Monday, May 26, 2014

Silence During the National Anthem

         I live on four acres just south of Upper Sandusky in Wyandot County. Enjoy visiting the cities, but I a small town guy. Really I am a country guy, but enjoy the small town life. Today was a good day to really appreciate where I live.
        Hunter (my lab) and my friend Tina stood and watched all 15 minutes of our local parade. The mayor. The local high school band. The color guard. The Memorial Day speaker. Some youth programs. Really that was about it. But all was fun.
        On to the park for the Memorial Day service. The guest speaker was  retired Lt. Colonel Mike Emerine who gave a brief history of the some of the Wyandot County men who were killed in the different wars. Not all on the list, but he did mentioned some family names. His talk was both interesting and brought back some old memories. Mike and I spent many hours playing sports at Upper Sandusky back in the 60's and are still good friends to this day.
        Being around sports for over 50 years and attending many high school games during the fall, I have heard the national anthem, The Star Spangled Banner, just a few times. Today was different. As we stood, no one was asked to "remove their hats." The announcer did not give the generic - "Freedom, like no other." Everybody stood, and with the band and the vocalist, sang the National Anthem.
         What I am not used to is that there were no sounds, other than the music. No people talking, no high school fans chattering, no adults talking on the sidelines, and no players were still talking on the sidelines. No crowd cheers before the music was finished.
          Better yet, although I do not look around to watch people, everyone between the flag and me was looking at the flag and standing still. That, I am also not used to. Nobody had his/her head down. Nobody was looking over the crowd. Nobody was walking to the concession. No teams were still warming up in the distance.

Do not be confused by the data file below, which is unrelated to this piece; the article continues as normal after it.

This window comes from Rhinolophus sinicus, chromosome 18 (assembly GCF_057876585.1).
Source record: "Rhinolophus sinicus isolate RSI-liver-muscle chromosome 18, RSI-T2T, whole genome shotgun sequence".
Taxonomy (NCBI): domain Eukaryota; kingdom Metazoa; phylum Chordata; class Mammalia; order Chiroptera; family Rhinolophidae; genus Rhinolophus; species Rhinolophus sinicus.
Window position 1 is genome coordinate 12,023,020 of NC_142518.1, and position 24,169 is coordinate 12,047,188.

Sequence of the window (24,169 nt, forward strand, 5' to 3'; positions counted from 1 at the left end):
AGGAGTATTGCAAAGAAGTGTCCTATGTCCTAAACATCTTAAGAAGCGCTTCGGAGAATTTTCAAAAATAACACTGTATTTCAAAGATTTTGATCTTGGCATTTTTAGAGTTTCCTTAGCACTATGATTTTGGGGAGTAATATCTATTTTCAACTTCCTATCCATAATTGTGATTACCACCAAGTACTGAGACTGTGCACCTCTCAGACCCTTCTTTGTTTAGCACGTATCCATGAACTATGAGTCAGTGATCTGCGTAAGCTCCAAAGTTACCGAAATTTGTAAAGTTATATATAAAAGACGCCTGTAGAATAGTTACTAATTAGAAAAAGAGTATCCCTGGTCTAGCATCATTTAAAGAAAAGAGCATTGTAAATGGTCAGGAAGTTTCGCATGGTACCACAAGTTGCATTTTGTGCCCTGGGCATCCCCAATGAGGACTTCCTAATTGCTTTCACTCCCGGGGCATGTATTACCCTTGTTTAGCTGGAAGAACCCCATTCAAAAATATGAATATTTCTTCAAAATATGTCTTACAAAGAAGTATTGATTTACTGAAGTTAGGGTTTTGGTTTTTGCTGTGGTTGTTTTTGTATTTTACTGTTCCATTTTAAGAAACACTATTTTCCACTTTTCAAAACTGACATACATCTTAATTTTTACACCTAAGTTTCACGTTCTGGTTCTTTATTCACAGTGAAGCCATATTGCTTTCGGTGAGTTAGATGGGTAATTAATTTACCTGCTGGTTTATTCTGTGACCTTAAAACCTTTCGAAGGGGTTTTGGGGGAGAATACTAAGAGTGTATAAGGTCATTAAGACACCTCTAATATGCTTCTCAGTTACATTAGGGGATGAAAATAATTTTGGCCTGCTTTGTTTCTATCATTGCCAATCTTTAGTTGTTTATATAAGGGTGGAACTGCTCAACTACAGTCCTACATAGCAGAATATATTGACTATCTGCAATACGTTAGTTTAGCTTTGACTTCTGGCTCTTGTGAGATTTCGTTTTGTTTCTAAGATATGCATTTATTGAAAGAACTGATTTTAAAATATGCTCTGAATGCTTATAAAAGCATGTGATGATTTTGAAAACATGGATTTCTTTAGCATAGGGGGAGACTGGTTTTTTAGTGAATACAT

One of the worst examples of some one staring at the floor during the National Anthem was at a varsity basketball game in Holmes County two years ago. The head coach was between the flag and me. He never looked at the flag. Needless to say, I emailed the AD, and , needless to say, I never got a response.
          Silence and everyone looking at the American flag. Oh my! That does not happen very often anymore.
          As a head football coach back in the day, many times my mind was not on the Star Spangled Banner. As a scout watching a game on the 100 degree turf in August, my mind is not always on the game. As a scout watching a game in late November or early December in cold weather, my mind is not always on the Star Spangled Banner. Removing my hat in the scorching sun or in the freezing cold is not something I really am into.
         I have this thing about freedom. I have only been to Canada and no other country. I have not experienced the freedoms of other countries. I appreciate the freedoms that I have in America enough, that standing still, removing my hat, and looking at the flag for a few minutes is do-able.
          Today was a wonderful day. Thought about three of my friends who were killed in the Vietnam War. Listen to the speech of my childhood friend, Mike Emerine. Remembered that I get disgusted at times with how society is changing. But, at 65, I always am always thankful for the freedoms that I have.
           Back to football tomorrow.

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